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Refco to Pay $8 Million to Settle Charges

Futures: Brokerage admits no wrongdoing in its handling of money manager S. Jay Goldinger's customer orders.

May 25, 1999| From Times Wire Services

Refco Inc., a global futures brokerage, will pay $8 million to settle allegations its lax procedures let Beverly Hills money manager S. Jay Goldinger juggle customers' profits and losses.

Refco, without admitting wrongdoing, agreed to pay $6 million to the Commodity Futures Trading Commission, one of the largest penalties ever assessed by the agency, and $1 million to fund an industry study of how brokers receive and record customer orders.

In a related settlement, Refco will pay $1 million to the Chicago Board of Trade.

Refco took Treasury futures orders from Goldinger without account numbers, enabling him to decide who made and lost money, the commission said.

His investment consulting firm, Capital Insight Brokerage, collapsed after losing about $100 million of client funds in 1995 from making wrong-way bets on interest rates.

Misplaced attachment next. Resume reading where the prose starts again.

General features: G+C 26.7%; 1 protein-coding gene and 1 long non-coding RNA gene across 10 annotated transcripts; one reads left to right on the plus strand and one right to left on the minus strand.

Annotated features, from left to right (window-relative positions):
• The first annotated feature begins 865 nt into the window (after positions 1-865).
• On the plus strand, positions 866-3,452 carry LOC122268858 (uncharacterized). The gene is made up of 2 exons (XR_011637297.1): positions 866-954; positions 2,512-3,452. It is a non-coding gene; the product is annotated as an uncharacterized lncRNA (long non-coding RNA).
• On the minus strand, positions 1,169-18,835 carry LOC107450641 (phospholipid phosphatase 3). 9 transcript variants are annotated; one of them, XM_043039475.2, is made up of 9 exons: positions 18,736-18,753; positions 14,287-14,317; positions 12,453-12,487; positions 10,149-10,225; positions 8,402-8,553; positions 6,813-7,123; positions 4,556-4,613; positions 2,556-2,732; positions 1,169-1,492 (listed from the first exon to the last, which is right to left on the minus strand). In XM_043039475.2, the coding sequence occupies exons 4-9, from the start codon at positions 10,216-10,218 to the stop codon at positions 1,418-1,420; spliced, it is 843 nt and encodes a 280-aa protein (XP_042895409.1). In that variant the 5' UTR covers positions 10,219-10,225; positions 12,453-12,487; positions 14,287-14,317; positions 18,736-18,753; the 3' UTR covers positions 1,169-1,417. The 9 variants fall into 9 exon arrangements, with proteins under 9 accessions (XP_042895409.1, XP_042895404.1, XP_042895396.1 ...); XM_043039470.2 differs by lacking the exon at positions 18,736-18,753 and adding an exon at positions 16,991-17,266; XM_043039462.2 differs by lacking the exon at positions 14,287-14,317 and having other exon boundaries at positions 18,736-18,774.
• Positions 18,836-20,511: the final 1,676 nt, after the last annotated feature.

Chicago-based Refco was cited for its "serious record-keeping and supervision failures," Geoffrey Aronow, the commission's enforcement director, said.

Refco cleared Capital Insight's trades and also provided statements to its customers, including Tustin-based PairGain Technologies and Pier 1 Imports Inc. PairGain, a Tustin-based maker of high-speed communications systems, lost almost $15.8 million in an account handled by Goldinger. Pier 1, a Fort Worth-based home furnishings company, reported $19.3 million in trading losses.

The study, to be conducted by the industry's research and education group, is the first required by the commission as part of a settlement.

Refco has already paid the commission $2.8 million since 1990 to settle unrelated cases alleging failure to supervise employees, keep records and segregate accounts. The company has changed its management since July and removed or reassigned many employees.

Goldinger and Capital Insight were not identified by name in the settlement. But lawyers familiar with the matter said Goldinger was the broker whose actions are described. Goldinger's attorneys did not return calls seeking comment. The commission has not charged Goldinger with any wrongdoing.

The case has extended beyond the futures industry.

Last week, PairGain disclosed in a regulatory filing that the company and "past and present officers and employees" are being investigated. PairGain said the company has done nothing wrong.

Pier 1 could face Securities and Exchange Commission penalties over reporting details of its investments, the Wall Street Journal reported Monday, citing unnamed sources. The company had no comment.

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